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Gov’t creating new cybersecurity roadmap, says cybercrime agency
By Arjay L. Balinbin, Senior Reporter
THE GOVERNMENT is coming up with a new roadmap to update the National CyberSecurity Plan 2022 that was created prior to the pandemic, the Cybercrime Investigation and Coordinating Center (CICC) said.
The goal is to make the country’s cybersecurity roadmap more adaptive to change, Mary Rose E. Magsaysay, deputy executive director at CICC, said during a briefing in Mandaluyong City on Tuesday.
“We found that the roadmap was pertaining to the government being at the height of a pyramid, while what the new one has is a federated approach, which means that we may be there to assist but everybody is treated equally in terms of their capabilities and inputs to help in the cybersecurity to go against cybercrime,” she said.
“Things change. There was no COVID when it was created, and it had the Department of Information and Communications Technology (DICT) at the helm,” she added.
The National CyberSecurity Plan 2022, which was launched in May 2017, was developed to “assure the continuous operation of our nation’s critical infostructures, public and military networks and implement cyber-resiliency measures to enhance our ability to respond to threats before, during and after attacks,” the DICT said on its website.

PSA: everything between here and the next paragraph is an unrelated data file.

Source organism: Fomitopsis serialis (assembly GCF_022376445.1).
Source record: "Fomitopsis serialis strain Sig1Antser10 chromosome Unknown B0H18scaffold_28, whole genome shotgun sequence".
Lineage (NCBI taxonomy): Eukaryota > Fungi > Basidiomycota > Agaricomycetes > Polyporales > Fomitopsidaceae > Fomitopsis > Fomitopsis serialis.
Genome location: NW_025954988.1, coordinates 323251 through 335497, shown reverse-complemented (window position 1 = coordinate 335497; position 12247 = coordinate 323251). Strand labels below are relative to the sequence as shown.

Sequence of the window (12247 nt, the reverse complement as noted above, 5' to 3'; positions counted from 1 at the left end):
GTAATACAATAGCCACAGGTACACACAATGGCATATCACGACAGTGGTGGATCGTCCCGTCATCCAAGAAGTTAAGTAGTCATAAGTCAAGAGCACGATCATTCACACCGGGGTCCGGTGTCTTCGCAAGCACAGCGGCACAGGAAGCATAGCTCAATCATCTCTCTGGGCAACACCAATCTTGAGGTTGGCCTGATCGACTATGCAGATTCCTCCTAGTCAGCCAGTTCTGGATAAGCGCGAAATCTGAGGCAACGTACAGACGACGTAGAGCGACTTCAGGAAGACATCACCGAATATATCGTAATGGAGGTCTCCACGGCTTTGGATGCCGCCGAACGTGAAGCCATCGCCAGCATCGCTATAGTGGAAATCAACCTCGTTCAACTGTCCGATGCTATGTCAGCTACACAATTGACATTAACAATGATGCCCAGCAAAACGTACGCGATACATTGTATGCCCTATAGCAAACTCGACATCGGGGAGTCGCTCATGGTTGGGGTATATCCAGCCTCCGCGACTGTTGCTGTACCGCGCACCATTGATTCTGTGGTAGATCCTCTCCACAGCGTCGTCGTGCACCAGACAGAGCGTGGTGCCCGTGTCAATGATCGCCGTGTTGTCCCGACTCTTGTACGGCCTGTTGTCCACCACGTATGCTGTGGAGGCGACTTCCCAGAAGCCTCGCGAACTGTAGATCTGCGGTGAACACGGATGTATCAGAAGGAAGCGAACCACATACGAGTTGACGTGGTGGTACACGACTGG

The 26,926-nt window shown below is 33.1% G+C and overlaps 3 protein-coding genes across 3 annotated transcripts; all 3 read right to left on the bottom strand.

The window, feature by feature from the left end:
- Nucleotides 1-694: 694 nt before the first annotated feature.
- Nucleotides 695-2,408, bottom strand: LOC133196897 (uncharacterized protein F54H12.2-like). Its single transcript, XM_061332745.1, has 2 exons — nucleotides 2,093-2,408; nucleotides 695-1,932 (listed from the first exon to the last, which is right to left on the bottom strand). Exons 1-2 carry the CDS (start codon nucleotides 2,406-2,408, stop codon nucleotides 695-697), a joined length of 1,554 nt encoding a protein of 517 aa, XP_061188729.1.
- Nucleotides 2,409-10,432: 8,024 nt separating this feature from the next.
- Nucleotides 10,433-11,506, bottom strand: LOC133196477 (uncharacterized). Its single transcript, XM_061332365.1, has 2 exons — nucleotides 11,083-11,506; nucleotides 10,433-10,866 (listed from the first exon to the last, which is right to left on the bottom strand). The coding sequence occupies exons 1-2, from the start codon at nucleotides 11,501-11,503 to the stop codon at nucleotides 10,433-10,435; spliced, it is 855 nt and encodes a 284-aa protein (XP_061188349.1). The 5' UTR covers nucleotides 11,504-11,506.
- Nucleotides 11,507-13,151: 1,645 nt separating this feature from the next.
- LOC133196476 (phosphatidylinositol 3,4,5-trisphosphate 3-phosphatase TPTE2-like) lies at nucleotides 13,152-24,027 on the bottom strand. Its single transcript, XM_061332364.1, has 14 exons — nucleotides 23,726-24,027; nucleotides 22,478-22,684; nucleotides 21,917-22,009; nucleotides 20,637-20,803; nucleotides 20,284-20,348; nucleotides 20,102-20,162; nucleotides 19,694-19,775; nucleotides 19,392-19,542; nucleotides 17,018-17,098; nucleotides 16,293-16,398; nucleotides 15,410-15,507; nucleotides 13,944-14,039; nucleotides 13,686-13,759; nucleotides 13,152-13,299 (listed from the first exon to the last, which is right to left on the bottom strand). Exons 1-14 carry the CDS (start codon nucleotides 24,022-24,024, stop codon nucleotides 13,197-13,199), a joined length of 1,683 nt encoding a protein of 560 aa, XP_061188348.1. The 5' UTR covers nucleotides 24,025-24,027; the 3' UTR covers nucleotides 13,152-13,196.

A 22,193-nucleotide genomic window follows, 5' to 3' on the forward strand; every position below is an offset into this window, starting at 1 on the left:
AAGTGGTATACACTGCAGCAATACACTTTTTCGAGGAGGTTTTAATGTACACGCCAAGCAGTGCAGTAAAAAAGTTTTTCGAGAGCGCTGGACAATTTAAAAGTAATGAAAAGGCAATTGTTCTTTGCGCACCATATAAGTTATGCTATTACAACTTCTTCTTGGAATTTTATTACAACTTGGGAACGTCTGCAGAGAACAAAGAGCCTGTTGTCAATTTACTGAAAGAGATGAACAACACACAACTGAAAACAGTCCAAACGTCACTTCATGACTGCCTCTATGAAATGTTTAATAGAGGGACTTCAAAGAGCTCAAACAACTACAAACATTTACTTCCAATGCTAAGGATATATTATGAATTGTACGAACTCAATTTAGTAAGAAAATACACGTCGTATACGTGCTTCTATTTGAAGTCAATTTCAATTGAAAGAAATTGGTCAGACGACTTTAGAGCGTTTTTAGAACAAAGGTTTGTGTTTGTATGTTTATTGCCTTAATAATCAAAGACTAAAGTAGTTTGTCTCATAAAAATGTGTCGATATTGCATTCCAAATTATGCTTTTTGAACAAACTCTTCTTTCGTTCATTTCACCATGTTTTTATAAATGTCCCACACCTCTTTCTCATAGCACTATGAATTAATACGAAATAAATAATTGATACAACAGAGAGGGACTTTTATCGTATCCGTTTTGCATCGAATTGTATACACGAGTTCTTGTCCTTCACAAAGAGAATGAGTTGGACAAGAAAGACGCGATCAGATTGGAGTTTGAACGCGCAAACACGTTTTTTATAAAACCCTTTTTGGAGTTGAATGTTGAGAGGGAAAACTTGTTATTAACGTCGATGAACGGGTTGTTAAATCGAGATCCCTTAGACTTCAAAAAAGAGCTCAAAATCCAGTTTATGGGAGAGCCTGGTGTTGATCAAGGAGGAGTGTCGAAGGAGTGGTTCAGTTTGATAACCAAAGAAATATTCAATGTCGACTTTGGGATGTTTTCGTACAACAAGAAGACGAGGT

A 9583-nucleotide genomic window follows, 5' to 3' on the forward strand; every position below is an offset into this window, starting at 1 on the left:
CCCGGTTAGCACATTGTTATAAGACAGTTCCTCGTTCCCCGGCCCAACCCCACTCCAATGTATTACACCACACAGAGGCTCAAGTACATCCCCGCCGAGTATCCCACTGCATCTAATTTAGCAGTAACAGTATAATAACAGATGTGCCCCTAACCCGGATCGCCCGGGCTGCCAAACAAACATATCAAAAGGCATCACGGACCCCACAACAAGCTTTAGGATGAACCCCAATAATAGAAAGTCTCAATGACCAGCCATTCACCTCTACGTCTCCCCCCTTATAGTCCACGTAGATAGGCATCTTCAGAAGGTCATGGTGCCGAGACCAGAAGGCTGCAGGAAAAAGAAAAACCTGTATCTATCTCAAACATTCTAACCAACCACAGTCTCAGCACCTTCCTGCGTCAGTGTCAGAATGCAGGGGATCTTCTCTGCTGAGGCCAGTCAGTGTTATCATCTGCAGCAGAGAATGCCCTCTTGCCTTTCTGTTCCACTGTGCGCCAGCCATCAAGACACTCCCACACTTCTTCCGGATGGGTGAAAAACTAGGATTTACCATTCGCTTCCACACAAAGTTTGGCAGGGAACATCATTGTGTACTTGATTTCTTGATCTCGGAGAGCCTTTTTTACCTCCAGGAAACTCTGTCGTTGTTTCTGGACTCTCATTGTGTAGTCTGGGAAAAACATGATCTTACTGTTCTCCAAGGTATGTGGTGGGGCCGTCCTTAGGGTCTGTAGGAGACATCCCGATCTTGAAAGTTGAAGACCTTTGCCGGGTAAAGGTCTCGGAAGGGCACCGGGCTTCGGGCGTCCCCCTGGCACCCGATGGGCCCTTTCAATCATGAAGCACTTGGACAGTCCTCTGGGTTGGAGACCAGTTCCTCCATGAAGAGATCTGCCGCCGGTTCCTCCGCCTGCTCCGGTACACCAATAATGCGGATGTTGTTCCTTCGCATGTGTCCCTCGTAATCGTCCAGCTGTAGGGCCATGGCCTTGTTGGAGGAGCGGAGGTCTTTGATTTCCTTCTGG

At the same time, it was created to ensure effective coordination with law enforcement agencies and improve cybersecurity awareness.
The plan was updated in 2021 to strengthen the cybersecurity capabilities of both government and private organizations.
“We are going to be coming out with a more realistic perspective — as I’ve mentioned, implementing plans and procedures, not anymore IRR (implementing rules and regulations),” Ms. Magsaysay said.
“We have to be setting the tenor as government, and that’s why the new roadmap is working on including the word ‘change’ as a very important part, as well as agility,” she added.
Ms. Magsaysay noted that 37% of online users in the country reported cyberattacks in 2020.
At least 73% of consumer data from micro-, small-, and medium-sized enterprises were lost to attackers, greater than the 56% figure in the Asia-Pacific region.
According to cybersecurity firm Sophos, the Philippines placed third in worldwide ransomware payments in 2021, with local organizations paying an average of $1.6 million, doubling the country’s average of $820,000 in 2020.